- Not to enforce (i) relevant clauses requiring publishers to offer Amazon similar non-price and price terms and conditions as those offered to Amazon's competitors or (ii) any such clauses requiring publishers to inform Amazon about such terms and conditions. The commitments cover in particular provisions related to alternative/new business models, release date and catalogue of e-books, features of e-books, promotions, agency price, agency commission and wholesale price.
- To allow publishers to terminate e-book contracts that contain a clause linking discount possibilities for e-books to the retail price of a given e-book on a competing platform (so-called Discount Pool Provision). Publishers are allowed to terminate the contracts upon 120 days' advance written notice.
- Not to include, in any new e-book agreement with publishers, any of the clauses mentioned above, including Discount Pool Provisions.
The commitments apply for a period of 5 years and to any e-book in any language distributed by Amazon in the EEA. If Amazon were to breach the commitments, the Commission could impose a fine of up to 10% of Amazon's total annual turnover, without having to find a violation of the EU competition rules.
UK telecommunications provider O2 has confirmed after months of speculation that they will scrap roaming charges for its customers in Europe. From June, O2’s Pay Monthly and Business customers will be able to avail of their UK data and call plans in a total of 47 different countries within the EU – at no extra cost.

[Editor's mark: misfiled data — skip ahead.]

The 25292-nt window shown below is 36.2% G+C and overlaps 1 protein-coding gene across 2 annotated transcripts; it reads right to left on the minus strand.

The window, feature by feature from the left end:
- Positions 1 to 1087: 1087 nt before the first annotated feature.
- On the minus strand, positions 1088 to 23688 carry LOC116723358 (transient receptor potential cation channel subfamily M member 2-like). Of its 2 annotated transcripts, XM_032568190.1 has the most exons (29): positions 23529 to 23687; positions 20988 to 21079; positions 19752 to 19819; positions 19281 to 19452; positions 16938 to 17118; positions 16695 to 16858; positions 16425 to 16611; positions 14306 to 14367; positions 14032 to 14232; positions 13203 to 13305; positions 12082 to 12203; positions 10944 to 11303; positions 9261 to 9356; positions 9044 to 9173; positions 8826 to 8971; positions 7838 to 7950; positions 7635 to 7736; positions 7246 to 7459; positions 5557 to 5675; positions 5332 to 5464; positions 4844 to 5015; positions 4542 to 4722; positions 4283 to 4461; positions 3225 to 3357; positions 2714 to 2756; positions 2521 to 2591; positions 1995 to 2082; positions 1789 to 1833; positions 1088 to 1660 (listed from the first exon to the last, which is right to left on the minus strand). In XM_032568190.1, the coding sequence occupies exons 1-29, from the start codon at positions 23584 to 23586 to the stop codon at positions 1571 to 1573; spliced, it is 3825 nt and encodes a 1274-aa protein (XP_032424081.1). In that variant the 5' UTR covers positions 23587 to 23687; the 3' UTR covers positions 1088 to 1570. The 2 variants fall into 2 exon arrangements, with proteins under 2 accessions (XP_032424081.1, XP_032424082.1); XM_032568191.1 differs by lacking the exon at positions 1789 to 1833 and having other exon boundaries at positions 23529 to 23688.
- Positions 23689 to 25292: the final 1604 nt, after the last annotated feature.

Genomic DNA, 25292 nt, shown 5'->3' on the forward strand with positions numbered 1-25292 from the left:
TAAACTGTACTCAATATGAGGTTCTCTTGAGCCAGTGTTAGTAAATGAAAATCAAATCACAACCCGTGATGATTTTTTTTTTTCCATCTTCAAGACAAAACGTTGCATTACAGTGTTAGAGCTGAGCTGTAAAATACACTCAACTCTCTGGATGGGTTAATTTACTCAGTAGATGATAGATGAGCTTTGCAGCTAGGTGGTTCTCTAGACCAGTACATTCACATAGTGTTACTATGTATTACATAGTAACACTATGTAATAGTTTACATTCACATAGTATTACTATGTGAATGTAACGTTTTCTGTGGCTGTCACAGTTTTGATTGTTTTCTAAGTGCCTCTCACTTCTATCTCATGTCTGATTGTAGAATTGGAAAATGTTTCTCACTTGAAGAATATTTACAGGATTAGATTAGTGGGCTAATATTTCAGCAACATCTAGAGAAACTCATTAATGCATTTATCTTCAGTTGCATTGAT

The move follows a similar trend made by other providers who all scrapped roaming charges, companies such as EE, Three and Vodafone. The decision by O2, which is owned by Spanish multinational Telefonica – coincides with the incoming abolition of such fees by the European Union on June 15th.
It has also confirmed that O2 customers will be able to utilize their UK plans into some non-EU countries as well, which includes Iceland, Switzerland and Monaco. Prior to this announcement when travelling in the Europe Zone out of the UK – customers were charged when making and receiving calls – and sending texts to other countries.
However, that has all changed which now means you can send and receive texts and make and receive calls without any additional charges to your current data package. The move benefits thousands of customers who travel frequently in the EU, but experts claims that Brexit will present a challenge to operators.
He stated that operators will have a hugely difficult task to reintroduce roaming charges after the UK leaves the EU in two years. A telecoms analyst at CCS Insight, Kester Mann told the BBC, “I think it would go down very, very badly with customers - it would be a very bold and perhaps foolhardy option. It would be very difficult for them to do that just because the UK is such a competitive market and we've moved such a long way from roaming."
Mann added that whilst mobile operators had taken a "financial hit" from not being able to charge roaming fees as they had in the past. They were increasingly trying to recoup that revenue through other means, he added.
The European Union will now allow citizens of the EU to stream online subscription services such as Netflix or BBC iPlayer in any country in the EU. Collectively, EU citizens spend about one billion nights in other EU nations every year but are faced with the frustration of not being able to stream their subscription services outside their home country.